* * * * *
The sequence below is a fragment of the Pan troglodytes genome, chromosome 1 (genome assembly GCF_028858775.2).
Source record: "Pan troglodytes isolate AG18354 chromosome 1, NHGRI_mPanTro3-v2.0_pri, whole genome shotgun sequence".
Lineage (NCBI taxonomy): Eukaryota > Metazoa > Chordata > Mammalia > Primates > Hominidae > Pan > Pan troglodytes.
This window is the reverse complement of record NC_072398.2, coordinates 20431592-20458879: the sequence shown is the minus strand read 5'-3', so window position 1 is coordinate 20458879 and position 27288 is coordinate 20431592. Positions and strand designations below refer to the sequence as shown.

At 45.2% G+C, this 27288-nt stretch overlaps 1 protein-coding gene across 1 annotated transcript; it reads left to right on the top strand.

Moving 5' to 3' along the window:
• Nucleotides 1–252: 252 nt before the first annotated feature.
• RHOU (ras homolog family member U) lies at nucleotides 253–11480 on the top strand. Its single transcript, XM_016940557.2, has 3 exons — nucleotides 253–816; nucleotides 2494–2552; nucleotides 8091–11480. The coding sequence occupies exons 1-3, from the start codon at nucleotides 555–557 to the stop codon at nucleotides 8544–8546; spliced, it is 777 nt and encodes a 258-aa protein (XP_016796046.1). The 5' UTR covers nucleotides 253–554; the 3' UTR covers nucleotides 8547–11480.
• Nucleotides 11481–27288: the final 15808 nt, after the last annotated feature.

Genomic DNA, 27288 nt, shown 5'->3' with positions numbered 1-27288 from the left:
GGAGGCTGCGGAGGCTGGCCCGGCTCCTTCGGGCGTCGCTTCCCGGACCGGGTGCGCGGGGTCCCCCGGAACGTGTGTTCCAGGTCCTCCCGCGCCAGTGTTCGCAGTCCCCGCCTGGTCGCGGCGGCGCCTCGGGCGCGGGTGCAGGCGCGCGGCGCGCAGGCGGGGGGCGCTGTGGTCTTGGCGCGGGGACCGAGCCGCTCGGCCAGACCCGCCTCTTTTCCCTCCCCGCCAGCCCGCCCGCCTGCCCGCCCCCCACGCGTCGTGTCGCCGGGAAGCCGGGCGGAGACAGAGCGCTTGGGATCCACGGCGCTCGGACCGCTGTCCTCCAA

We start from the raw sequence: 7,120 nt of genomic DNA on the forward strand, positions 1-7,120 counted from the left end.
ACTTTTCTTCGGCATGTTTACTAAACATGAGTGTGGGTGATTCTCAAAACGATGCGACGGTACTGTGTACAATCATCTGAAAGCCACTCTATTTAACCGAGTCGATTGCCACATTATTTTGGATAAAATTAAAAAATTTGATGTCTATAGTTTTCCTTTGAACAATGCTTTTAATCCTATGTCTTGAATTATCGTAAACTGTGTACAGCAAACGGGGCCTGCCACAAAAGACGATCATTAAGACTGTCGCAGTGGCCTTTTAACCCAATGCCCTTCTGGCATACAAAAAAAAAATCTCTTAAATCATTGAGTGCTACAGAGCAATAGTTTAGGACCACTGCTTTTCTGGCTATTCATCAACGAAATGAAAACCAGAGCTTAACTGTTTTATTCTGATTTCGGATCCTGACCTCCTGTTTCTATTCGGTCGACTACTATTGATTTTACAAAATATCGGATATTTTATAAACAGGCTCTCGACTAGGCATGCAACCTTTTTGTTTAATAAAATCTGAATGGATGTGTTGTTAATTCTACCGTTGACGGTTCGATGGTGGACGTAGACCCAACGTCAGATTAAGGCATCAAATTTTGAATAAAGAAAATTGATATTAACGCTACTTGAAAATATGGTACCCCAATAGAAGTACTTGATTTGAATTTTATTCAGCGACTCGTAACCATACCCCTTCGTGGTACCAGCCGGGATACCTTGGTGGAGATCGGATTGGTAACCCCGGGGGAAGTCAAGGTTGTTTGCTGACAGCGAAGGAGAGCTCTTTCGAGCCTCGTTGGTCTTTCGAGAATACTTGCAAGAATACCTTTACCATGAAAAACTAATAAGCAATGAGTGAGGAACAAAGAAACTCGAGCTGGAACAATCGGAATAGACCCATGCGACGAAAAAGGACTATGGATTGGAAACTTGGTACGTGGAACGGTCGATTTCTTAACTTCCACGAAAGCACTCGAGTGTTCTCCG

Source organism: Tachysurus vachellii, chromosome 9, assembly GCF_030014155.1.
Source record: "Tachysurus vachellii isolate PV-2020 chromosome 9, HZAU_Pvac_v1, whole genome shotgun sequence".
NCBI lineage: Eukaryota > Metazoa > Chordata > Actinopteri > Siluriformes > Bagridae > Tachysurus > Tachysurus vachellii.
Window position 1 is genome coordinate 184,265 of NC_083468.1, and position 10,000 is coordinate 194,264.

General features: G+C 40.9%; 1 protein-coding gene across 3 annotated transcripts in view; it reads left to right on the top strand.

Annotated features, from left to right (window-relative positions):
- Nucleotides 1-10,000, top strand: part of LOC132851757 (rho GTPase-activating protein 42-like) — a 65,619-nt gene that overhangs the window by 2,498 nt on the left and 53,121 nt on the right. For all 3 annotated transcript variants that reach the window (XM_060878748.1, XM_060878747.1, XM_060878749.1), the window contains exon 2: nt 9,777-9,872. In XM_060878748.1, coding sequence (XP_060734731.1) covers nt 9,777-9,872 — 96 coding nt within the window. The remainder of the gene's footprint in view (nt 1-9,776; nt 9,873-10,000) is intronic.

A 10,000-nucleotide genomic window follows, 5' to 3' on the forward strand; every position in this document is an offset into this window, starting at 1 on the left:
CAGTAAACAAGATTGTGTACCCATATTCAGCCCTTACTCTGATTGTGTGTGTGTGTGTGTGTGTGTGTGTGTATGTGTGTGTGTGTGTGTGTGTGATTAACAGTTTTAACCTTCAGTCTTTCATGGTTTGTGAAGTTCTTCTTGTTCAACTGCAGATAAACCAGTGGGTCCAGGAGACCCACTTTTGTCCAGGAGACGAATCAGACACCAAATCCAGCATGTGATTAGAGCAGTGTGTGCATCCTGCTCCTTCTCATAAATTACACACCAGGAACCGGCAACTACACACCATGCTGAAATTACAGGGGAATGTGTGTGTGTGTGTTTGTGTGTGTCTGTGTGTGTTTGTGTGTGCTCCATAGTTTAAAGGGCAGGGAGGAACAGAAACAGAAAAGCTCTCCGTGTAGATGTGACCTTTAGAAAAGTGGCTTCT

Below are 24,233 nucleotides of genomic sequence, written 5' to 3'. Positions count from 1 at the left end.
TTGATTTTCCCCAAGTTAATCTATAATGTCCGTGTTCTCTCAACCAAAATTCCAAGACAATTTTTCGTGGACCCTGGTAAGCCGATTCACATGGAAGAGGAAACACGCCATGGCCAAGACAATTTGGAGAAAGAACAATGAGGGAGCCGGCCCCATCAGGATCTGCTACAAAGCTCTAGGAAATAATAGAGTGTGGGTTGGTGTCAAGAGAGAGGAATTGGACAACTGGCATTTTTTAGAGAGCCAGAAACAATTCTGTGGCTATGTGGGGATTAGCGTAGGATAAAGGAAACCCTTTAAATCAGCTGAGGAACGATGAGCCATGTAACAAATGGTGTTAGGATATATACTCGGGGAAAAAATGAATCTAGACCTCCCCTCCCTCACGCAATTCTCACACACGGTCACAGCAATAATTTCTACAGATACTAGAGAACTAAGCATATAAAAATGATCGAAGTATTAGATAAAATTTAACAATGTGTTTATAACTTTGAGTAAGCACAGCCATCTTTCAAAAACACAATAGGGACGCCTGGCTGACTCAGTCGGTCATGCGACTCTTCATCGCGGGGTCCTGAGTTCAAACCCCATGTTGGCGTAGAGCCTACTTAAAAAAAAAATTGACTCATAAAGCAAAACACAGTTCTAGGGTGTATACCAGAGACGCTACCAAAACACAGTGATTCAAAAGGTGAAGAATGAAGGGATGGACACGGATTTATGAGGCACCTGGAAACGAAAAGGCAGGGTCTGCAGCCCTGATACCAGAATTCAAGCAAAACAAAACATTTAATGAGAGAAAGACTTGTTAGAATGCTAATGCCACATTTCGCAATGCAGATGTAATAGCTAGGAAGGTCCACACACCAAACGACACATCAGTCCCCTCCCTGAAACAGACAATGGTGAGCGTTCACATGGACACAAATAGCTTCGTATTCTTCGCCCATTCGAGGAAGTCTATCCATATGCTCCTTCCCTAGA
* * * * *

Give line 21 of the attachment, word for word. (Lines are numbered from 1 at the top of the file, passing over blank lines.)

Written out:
A 10,000-nucleotide genomic window follows, 5' to 3' on the forward strand; every position in this document is an offset into this window, starting at 1 on the left: